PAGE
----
ABLE, Casa Latina and Jazz House are some of the permanent houses on the Knox College campus, approved over the years by the Student Senate and Campus Life office. Now, as the Queer & Ally (Q&A) House strives to become permanent as well, questions have been raised about the permanent housing system as a whole.
“My concern is that if this continues–there’s a good idea, and we give them a house–there will be no theme housing,” Senate Communications Officer and senior Chris Bugajski said during the Feb. 11 Senate meeting. Other senators also expressed a dislike for the lack of oversight of existing permanent houses.
Asian Cultural House most recently went through the approval process, getting the okay from Senate in the fall of 2009. Members of the Q&A House see it as the next logical step to improve the campus social environment beyond their years at Knox.
“At the moment, the Q&A House is the only 24-hour safe space on campus,” junior Peter Thomas said. “The purpose of a 24-hour safe space is exactly what it sounds like: it’s intended to serve as a location where people can go to feel emotionally or physically safe.”
Beyond providing a safe space for any student in distress, members of the Q&A House also stress the social impact of the house, which they see as on par with other cultural centers.
“The Q&A House also offers an explicitly queer-friendly social space to Knox,” junior Michael Martinez said. “Our events are geared towards inclusivity and open-mindedness. We also function as a LGBTQ cultural center here at Knox, and we offer resources for people in the community as well as educational resources for people who simply want to know more.”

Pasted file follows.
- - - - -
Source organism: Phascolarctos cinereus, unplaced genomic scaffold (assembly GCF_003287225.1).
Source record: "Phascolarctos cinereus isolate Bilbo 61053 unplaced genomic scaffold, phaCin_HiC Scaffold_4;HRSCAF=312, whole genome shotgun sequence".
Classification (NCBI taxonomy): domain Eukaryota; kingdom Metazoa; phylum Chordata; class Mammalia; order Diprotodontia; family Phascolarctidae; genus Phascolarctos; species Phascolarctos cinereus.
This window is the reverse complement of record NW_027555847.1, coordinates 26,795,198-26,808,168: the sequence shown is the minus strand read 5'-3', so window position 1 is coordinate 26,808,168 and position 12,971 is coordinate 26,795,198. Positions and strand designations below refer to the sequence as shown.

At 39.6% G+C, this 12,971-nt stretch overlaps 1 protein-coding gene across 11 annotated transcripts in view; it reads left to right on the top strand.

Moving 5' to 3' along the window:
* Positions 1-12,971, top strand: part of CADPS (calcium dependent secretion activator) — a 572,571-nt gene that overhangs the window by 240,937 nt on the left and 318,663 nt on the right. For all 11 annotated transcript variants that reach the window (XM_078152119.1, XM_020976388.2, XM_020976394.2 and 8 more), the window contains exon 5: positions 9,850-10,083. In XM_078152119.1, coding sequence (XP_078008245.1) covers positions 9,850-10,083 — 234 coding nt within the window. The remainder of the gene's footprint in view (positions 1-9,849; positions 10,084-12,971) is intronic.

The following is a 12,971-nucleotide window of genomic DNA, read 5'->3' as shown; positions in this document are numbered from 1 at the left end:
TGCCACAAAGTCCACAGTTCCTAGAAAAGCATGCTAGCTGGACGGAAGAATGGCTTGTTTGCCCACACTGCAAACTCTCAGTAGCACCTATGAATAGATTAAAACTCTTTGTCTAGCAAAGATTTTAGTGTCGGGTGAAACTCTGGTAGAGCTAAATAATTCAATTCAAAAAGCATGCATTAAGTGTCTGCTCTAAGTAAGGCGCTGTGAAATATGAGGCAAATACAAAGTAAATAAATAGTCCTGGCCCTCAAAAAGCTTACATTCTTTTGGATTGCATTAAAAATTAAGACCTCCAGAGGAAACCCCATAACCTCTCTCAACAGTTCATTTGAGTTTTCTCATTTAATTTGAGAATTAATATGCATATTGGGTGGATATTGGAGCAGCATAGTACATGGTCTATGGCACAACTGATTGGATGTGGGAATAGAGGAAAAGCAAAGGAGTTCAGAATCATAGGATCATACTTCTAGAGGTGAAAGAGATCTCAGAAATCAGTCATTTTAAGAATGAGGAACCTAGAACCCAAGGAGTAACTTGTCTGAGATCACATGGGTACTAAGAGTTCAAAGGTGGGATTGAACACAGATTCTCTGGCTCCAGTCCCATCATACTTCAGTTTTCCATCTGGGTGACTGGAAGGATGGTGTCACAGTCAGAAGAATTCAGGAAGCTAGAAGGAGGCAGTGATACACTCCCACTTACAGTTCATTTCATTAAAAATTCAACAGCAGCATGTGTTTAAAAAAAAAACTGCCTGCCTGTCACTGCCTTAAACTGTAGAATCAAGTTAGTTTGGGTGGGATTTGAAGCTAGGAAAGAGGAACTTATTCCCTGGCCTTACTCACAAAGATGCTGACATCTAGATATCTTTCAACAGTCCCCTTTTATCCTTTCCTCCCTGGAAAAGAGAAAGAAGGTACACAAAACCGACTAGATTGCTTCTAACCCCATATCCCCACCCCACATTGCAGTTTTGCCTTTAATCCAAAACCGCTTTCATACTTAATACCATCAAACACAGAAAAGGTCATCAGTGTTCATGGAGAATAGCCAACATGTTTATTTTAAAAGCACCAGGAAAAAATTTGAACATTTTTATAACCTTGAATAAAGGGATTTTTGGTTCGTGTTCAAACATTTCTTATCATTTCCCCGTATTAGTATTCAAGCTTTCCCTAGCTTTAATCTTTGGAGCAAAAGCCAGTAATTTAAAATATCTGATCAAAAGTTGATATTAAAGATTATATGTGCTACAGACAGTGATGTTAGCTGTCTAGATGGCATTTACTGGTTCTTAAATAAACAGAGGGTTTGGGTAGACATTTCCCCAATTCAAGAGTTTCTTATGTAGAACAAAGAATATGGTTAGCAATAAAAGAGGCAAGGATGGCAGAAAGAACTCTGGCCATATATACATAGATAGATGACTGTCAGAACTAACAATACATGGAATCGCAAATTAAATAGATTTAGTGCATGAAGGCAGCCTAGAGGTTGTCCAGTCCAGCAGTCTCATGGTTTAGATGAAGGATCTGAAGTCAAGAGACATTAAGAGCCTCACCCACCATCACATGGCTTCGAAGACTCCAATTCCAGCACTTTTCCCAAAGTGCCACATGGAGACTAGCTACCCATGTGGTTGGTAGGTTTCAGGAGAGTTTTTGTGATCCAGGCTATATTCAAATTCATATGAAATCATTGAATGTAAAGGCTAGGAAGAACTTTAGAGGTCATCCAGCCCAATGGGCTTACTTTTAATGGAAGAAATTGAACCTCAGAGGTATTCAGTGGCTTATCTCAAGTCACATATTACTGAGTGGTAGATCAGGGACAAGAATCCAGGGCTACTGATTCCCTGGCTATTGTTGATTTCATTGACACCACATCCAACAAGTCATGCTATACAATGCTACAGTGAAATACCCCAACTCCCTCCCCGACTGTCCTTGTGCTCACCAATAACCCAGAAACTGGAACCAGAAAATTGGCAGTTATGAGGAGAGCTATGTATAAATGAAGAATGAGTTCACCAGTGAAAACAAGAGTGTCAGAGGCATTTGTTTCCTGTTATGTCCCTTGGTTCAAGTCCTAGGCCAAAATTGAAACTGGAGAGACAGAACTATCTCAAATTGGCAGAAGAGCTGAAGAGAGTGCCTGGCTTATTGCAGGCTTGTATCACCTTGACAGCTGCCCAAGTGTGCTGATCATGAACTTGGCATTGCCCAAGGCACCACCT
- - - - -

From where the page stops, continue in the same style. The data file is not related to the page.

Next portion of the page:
According to Associate Dean of Students Craig Southern, in the past, houses seeking permanent status went before the Residential Quality of Life Senate committee as a first step.
“If it gets the okay, then it goes before the general Senate, and from there on to the Student Life committee,” Southern said.
According to Dean Southern, there has never been an issue with a permanent house in the past significant enough to warrant review.
“If there were a problem with a permanent house, I would bring it up to Senate and ask them what they want to do,” Southern said.
Some students don’t feel that permanent housing should exist at all, however.
“It’s unnecessary. If there is a need, the house will be renewed,” junior Angie Ostaszewski said. “There are already so many permanent houses. If this continues, the competition for theme housing will be ridiculous.”
Other students have concerns that some permanent houses could cease to function properly to benefit the campus, due to lack of interest or membership. Members of the Q&A House are prepared to overcome that issue.
“We plan on trying to get to a system where every year two new sophomores move into the house, so that two seniors, two juniors and two sophomores live in the house each year,” junior Matthew Becker said. “This way by the time any member of the house is a senior, it will be their third year living here and will know all they need to know to make the house a success.”